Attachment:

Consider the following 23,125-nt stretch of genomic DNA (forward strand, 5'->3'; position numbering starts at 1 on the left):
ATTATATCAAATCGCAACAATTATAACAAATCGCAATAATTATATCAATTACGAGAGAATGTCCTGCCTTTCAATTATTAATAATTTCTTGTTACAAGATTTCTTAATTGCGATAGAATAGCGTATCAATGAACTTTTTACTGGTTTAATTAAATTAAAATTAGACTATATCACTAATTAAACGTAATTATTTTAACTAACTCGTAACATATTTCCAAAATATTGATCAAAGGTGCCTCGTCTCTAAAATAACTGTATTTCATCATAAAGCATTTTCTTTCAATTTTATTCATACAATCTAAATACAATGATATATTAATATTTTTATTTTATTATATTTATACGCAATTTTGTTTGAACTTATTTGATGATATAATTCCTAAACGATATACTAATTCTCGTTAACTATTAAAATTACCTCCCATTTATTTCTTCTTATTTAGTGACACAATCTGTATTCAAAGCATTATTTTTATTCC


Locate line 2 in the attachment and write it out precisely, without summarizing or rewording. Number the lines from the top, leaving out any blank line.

ATTATATCAAATCGCAACAATTATAACAAATCGCAATAATTATATCAATTACGAGAGAATGTCCTGCCTTTCAATTATTAATAATTTCTTGTTACAAGATTTCTTAATTGCGATAGAATAGCGTATCAATGAACTTTTTACTGGTTTAATTAAATTAAAATTAGACTATATCACTAATTAAACGTAATTATTTTAACTAACTCGTAACATATTTCCAAAATATTGATCAAAGGTGCCTCGTCTCTAAAATAACTGTATTTCATCATAAAGCATTTTCTTTCAATTTTATTCATACAATCTAAATACAATGATATATTAATATTTTTATTTTATTATATTTATACGCAATTTTGTTTGAACTTATTTGATGATATAATTCCTAAACGATATACTAATTCTCGTTAACTATTAAAATTACCTCCCATTTATTTCTTCTTATTTAGTGACACAATCTGTATTCAAAGCATTATTTTTATTCC